Population structure and genetic diversity of Sudanese native chickens
The objectives of this study were to analyze genetic diversity and population structure of Sudanese native chicken breeds involved in a conservation program. Five Sudanese native chicken breeds were compared with populations studied previously, which included six purebred lines, six African populations and one Sudanese chicken population. Twenty-nine (29) microsatellite markers were genotyped individually in these five populations. Expected and observed heterozygosity, mean number of alleles per locus and inbreeding coefficient were calculated. A model based cluster analysis was carried out and a Neighbor net was constructed based on marker estimated kinships. Two hundred and one alleles were detected in all populations, with a mean number of 6.93 ± 3.52 alleles per locus. The mean observed and expected heterozygosity across 29 loci was 0.524 and 0.552, respectively. Total inbreeding coefficient (FIT) was 0.069±0.112, while differentiation of subpopulations (FST 0.026±0.049) was low indicating the absence of clear sub-structuring of the Sudanese native chicken populations. The inbreeding coefficient (FIS) was 0.036±0.076. STRUCTURE software was used to cluster individuals to 2 ≤ k ≤ 7 assumed clusters. Solutions with the highest similarity coefficient were found at K=5 and K=6, in which Malawian, Zimbabwean, and purebred lines split from Sudanese gene pool. The six Sudanese native chicken populations formed one heterogeneous cluster. We concluded that Sudanese native chickens are highly diverse, and are genetically separated from Malawian, Zimbabwean chickens and six purebred lines. Our study reveals the absence of population sub-structuring of the Sudanese indigenous chicken populations.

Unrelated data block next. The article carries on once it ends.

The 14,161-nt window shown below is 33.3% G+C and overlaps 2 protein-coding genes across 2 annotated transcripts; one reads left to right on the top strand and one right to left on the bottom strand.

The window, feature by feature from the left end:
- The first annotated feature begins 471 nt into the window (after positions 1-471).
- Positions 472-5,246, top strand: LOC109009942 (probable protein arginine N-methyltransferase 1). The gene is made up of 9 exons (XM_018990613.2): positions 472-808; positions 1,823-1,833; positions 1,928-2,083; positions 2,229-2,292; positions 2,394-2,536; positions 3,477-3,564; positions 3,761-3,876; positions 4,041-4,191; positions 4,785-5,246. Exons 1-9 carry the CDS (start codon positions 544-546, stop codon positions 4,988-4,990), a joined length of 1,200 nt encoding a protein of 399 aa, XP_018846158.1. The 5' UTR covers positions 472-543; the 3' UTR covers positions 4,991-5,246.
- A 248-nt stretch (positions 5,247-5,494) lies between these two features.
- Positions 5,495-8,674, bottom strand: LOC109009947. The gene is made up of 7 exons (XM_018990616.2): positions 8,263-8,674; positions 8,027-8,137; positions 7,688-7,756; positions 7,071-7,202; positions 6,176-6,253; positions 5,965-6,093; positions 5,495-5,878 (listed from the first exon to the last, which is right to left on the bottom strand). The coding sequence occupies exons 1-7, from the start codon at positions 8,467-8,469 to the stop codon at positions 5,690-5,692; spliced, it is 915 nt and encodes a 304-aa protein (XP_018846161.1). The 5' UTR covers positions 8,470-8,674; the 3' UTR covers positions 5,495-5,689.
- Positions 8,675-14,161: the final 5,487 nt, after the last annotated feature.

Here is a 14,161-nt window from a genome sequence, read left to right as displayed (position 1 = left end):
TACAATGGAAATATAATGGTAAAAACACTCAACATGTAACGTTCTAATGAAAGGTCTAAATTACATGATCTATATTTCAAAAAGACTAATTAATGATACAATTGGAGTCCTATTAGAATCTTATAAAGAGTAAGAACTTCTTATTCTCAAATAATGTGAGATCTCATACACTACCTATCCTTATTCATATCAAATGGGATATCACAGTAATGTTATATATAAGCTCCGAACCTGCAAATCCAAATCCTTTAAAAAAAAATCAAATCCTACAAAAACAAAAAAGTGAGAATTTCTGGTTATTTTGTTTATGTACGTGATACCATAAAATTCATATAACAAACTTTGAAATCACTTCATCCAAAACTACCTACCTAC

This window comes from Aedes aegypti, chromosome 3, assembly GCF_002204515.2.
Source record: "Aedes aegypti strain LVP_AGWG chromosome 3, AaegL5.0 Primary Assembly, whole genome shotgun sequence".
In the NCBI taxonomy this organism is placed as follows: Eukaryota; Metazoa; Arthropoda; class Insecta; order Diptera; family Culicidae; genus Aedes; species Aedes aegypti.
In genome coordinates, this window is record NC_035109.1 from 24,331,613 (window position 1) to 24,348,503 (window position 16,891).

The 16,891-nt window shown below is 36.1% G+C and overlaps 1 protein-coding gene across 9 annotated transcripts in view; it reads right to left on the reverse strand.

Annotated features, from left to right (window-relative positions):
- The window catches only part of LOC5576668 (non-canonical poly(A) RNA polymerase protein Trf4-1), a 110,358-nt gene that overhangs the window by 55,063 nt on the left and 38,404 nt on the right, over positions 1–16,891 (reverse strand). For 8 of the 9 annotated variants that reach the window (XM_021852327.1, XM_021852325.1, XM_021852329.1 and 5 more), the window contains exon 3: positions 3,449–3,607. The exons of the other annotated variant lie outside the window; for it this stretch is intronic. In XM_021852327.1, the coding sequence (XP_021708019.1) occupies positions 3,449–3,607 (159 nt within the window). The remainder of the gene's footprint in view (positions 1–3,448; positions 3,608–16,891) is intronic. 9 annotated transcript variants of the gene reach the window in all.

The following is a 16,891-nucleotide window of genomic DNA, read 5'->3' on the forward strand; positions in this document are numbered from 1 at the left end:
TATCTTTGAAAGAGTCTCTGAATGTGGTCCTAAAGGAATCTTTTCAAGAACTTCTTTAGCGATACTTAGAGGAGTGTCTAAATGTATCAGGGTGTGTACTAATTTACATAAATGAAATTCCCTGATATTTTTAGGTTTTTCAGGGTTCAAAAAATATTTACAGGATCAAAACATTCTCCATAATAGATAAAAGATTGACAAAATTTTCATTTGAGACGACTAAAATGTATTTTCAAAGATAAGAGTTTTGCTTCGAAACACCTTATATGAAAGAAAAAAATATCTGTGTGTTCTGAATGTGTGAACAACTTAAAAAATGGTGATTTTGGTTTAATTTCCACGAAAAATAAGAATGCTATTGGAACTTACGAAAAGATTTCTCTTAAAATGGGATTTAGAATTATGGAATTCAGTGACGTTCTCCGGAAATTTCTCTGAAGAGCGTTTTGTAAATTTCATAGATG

Key words: Genetic diversity, microsatellites, population structure, Sudanese native chickens.